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With the passing of the FIFA Soccer World Cup in 2010, Africa, especially South Africa, now has much better infrastructure availble for Open data access. Utilising African projects such as Chisimba, which allows for easy API creation, the time is now ripe to create semantically connected data stores for government, education and business.
Chisimba is a modular framework, which uses and allows for users to create applications rapidly. Using HTML5, RDBM’s and NOSQL datastores are all already built into the framework and are available for even the most inexperienced developers to create application around them. Important data such as the Wolrd Bank API as well as many other open API’s have modules developed around them and are available for data mashups.
South Africa has had an open source policy for a number of years already, and government is well aware of the benefits of using and contributing to Free Software, so the opening up of data API’s is the next logical step.
Using examples from other countries (like the US and European countries) Africa has a distinct advantage in navigating around an potential pitfalls.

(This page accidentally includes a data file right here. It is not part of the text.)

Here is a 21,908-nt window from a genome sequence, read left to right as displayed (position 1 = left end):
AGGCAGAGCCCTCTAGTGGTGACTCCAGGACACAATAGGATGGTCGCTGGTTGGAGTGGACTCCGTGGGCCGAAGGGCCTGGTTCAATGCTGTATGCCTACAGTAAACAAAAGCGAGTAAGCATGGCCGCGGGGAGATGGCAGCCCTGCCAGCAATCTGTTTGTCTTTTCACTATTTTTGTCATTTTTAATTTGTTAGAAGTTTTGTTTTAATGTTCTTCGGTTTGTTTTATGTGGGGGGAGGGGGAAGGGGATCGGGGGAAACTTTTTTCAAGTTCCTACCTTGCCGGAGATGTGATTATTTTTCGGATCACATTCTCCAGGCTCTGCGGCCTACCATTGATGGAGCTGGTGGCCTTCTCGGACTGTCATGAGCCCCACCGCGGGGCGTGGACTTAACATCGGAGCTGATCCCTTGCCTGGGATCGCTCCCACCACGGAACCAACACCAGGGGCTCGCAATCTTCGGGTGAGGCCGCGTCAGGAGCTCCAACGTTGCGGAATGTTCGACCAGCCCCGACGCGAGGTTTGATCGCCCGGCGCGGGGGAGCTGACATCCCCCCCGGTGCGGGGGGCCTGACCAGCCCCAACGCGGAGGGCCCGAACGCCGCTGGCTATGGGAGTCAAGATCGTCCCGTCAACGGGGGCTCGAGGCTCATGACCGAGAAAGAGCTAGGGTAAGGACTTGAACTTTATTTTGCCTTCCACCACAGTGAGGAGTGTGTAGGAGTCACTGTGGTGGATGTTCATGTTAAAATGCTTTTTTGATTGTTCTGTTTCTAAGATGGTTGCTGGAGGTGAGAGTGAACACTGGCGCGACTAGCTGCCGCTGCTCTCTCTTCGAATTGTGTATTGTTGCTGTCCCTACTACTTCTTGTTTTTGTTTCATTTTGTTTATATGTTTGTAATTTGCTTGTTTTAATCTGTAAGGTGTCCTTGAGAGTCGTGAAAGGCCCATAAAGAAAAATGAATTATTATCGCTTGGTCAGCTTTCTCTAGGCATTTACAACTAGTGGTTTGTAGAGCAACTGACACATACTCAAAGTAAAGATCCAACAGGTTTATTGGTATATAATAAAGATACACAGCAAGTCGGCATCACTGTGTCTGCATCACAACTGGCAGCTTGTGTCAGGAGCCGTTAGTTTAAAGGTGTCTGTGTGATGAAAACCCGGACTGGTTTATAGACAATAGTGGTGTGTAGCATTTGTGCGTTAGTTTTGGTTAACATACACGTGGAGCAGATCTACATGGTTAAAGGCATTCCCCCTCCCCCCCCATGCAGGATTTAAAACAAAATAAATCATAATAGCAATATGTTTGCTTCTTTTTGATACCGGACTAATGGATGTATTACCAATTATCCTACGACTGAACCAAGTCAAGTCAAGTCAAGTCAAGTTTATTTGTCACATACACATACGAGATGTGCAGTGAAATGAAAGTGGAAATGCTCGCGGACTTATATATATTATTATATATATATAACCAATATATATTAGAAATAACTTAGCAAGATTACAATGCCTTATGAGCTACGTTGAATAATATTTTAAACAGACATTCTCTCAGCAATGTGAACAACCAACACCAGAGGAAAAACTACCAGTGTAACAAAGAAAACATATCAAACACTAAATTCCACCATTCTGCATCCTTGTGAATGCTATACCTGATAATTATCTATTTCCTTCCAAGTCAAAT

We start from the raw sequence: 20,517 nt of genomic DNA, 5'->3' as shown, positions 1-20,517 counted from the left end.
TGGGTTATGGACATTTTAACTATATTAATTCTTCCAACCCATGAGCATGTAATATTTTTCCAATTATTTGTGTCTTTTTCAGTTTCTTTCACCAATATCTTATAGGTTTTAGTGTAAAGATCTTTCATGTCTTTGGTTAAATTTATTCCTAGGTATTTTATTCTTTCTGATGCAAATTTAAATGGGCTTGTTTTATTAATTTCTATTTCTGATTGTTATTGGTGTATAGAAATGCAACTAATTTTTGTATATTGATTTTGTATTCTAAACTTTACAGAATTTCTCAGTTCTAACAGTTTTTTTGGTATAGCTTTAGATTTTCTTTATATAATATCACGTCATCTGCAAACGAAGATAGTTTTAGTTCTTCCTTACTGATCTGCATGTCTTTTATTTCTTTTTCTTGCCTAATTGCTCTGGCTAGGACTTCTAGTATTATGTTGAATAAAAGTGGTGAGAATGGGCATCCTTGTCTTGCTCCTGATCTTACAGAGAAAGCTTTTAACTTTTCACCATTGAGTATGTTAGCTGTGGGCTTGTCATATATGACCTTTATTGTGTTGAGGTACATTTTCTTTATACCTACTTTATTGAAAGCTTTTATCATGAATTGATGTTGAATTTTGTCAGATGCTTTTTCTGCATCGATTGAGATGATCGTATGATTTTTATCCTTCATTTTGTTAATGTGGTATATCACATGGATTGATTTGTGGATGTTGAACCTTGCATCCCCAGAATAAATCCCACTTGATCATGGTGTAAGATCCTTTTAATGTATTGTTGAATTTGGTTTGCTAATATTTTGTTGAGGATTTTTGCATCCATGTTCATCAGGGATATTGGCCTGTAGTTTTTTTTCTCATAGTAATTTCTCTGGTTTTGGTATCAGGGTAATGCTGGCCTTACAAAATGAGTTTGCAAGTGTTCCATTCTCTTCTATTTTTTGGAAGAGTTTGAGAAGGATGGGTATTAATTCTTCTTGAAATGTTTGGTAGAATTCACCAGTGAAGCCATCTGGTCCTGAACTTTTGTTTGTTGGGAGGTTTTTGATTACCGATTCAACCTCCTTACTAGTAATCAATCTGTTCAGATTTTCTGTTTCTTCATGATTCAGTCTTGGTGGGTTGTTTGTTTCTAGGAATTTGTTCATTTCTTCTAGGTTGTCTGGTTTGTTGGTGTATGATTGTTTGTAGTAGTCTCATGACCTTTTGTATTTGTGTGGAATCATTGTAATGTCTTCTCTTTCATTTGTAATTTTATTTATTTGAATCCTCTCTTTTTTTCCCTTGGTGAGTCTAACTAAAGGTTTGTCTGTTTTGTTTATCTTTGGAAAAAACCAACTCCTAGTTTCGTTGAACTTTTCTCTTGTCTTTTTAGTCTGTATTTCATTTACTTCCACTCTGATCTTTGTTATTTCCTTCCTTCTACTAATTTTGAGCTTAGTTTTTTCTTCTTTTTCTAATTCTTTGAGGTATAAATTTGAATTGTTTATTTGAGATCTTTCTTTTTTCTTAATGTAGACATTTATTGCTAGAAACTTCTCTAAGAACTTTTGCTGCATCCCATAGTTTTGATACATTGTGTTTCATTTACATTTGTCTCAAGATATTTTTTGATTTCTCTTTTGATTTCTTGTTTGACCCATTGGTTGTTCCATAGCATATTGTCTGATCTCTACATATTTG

There is already a number of projects around opening up of Government data, but no unifying API to speak of. Chisimba and the AVOIR network of Free Software developers, implementors and documenters as well as our international mentored internship programme could be used to enhance these initiatives.
In this presentation, I would like to outline a project that is focusing on creating semantic, open and public data stores of all the heritage and museum collections in the country. We are developing this system in conjunction with the National Heritage organization and it will be live by year end. The code will be available under a GPL license and is envisioned to be spread throughout Africa in order to unify heritage management and resource management on the continent.
He holds a Bachelor of Science in Botany, from the University of Port Elizabeth. He has many interests including Geographical Information Systems, Botany, Computer Science and Free Software.
He has created and contributed to many Free Software projects and at any one time, is working on around 10 different FOSS projects collaboratively with a global community.
He has a strong interest in e-learning and teaching, using Free Software, and has contributed greatly to the AVOIR network and projects. He has a passion for coding and a passion for capacity buiding and skills transfer.
See more about Paul and his projects at here
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